MILWAUKEE -- Last year, Brewers general manager Doug Melvin reported to the Winter Meetings in Las Vegas focused on one pitcher: CC Sabathia. He will travel to this year's gathering in Indianapolis with a much wider net.

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Melvin and his staff are still spending most of their energy looking for ways to improve a starting rotation that ranked worst in the National League in 2009 and cost the Brewers a shot at repeating as playoff participants. That remains Melvin's priority as the baseball world comes together in Indy.

"Last year we were waiting for [Sabathia's] decision and couldn't do much else," Melvin said. "This year, we're still focusing on pitching. I've been a GM for 14 years, and it seems like it's pitching every year. It also seems like every year it's getting together."

The Brewers are also looking for help in other areas, mostly up the middle. They would be open to an experienced catcher to replace free agent Jason Kendall, who was deemed too pricey after making $5 million last season. After trading J.J. Hardy and installing top prospect Alcides Escobar as the starting shortstop, Melvin is also looking for middle infield depth.

But those wants are taking a back seat to the Brewers' need for better starters. Melvin already jettisoned Braden Looper amid a flurry of moves to create payroll flexibility, leaving him with one front-of-the-rotation starter in Yovani Gallardo, followed by a bunch of question marks. Will left-hander Manny Parra be given another opportunity to fulfill his promise, or might he be a trade chip for Melvin? Can the Brewers count on one more year of Jeff Suppan, whose ERA and WHIP have climbed while his strikeouts have dropped over the first three seasons of his four-year deal? Is arbitration-eligible Dave Bush a lock for the rotation after his injury-plagued 2009?

The answers to those questions will be more clear with Melvin's other offseason moves. He would like to see the market get moving.

"Things are moving a little bit slow," Melvin said. "There have been a few signings, and there will be more movement. I think there's more of a cautious approach to free agency from most clubs this year. It's concerns about teams' payrolls, and maybe concerns about decisions that teams have made in the past about free-agent players. That plays into it, too."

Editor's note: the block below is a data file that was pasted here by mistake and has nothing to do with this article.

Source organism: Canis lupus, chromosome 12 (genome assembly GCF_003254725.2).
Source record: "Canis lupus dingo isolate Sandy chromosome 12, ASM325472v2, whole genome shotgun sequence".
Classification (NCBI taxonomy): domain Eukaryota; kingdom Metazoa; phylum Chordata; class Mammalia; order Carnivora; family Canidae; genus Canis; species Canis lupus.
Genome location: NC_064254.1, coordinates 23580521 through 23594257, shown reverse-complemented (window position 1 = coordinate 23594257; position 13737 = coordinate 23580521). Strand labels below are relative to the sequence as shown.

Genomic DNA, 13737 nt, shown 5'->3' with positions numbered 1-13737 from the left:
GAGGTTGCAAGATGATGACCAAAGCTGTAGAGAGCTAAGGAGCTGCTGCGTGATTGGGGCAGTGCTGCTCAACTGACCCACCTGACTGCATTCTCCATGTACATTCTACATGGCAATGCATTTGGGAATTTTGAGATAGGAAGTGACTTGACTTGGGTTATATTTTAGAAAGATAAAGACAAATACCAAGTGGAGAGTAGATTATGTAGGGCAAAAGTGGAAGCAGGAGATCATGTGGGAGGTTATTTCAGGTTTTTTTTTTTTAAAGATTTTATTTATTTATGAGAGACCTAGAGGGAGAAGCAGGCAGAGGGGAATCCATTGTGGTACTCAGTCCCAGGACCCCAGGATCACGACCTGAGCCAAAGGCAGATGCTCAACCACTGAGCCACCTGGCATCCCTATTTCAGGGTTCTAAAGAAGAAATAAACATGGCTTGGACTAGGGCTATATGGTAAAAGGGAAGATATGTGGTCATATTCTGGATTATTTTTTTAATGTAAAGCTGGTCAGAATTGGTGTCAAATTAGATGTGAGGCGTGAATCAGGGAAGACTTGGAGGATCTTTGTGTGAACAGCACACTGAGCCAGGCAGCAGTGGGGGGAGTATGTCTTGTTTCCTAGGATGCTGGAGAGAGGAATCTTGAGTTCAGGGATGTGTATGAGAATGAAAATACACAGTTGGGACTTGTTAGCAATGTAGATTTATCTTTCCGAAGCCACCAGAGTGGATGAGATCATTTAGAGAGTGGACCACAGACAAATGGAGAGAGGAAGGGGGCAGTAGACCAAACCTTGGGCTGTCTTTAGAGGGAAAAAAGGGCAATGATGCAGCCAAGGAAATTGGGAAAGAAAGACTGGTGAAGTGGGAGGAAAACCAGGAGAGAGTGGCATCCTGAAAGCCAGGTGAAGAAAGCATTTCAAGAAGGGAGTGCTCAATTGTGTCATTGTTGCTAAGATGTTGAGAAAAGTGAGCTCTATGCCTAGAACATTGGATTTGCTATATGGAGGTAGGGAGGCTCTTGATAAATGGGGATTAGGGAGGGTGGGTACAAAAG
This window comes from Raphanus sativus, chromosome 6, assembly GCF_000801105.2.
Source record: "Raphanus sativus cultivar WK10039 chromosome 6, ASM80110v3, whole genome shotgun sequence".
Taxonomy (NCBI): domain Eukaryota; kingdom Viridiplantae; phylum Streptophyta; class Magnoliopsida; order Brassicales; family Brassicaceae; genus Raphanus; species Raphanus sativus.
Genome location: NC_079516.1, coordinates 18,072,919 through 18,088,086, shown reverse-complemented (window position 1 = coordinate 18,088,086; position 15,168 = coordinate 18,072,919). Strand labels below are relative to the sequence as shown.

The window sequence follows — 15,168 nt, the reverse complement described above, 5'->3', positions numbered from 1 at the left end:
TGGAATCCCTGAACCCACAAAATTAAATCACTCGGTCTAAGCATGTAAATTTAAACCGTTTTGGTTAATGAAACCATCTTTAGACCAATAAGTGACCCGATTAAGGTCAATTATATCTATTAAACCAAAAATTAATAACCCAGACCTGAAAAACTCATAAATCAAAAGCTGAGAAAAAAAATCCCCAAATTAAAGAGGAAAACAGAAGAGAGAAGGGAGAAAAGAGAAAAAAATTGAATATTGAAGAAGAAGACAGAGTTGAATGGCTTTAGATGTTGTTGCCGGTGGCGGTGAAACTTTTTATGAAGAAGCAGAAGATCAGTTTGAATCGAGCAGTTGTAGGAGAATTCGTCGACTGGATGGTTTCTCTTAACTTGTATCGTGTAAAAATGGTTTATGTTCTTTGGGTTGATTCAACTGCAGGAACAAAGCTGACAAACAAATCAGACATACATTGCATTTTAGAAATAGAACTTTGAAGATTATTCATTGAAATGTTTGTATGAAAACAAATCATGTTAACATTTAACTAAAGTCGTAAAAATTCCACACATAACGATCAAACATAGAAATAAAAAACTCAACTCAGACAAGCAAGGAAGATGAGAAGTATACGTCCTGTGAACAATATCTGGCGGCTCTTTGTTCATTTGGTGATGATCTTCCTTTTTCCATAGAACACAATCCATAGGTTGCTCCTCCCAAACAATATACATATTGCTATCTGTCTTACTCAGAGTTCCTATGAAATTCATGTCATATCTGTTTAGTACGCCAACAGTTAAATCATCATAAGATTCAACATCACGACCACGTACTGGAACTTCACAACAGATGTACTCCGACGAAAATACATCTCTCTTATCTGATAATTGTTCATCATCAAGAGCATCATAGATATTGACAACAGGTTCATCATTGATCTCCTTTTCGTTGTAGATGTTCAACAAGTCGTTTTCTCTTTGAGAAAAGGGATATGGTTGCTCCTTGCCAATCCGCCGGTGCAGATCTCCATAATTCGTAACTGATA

The Brewers have already made contact with many of the available free agents, including John Lackey, Randy Wolf, Jarrod Washburn, Carl Pavano and Doug Davis. They have also been linked in published reports to trade talks with the Braves and Tigers.

Melvin declined to discuss specific free agents of interest or potential trade partners. Teams like the Braves, Tigers and Rangers are seen as having pitchers available to trade, but swinging a deal is tricky, Melvin said.

"The real question is how many teams are willing to trade quality pitchers," Melvin said. "Because that's what you're hoping for if you're a contending team, a guy who is 'quality' and can help you. I don't know if there are any of those guys available at all. ...

"I think a lot of teams are thinking of it in terms of having one bullet to shoot at a free agent or a player in a trade, and they're analyzing things more thoroughly and making sure it's the right move."

The Brewers have some flexibility thanks to earlier moves. By trading Hardy to the Twins for center fielder Carlos Gomez, a first-time arbitration-eligible player, Melvin saved on two fronts. Hardy will be more expensive than Gomez next season, and the addition of Gomez meant the Brewers could let Mike Cameron walk. Cameron earned $10 million last season.

Melvin shed an additional $5.5 million when he declined Looper's 2010 option. He also said the Brewers were not planning to re-sign Kendall at his salary level from last season.

"But a lot of people are misguided to think that it's easy math, like you saved $10 million on Cameron and then a certain amount on Kendall and Looper and Hardy," Melvin said. "Our other young players are getting more expensive, and you have to take that into account."

The Brewers' payroll probably won't move dramatically in either direction from the $80 million level at which the team began 2009.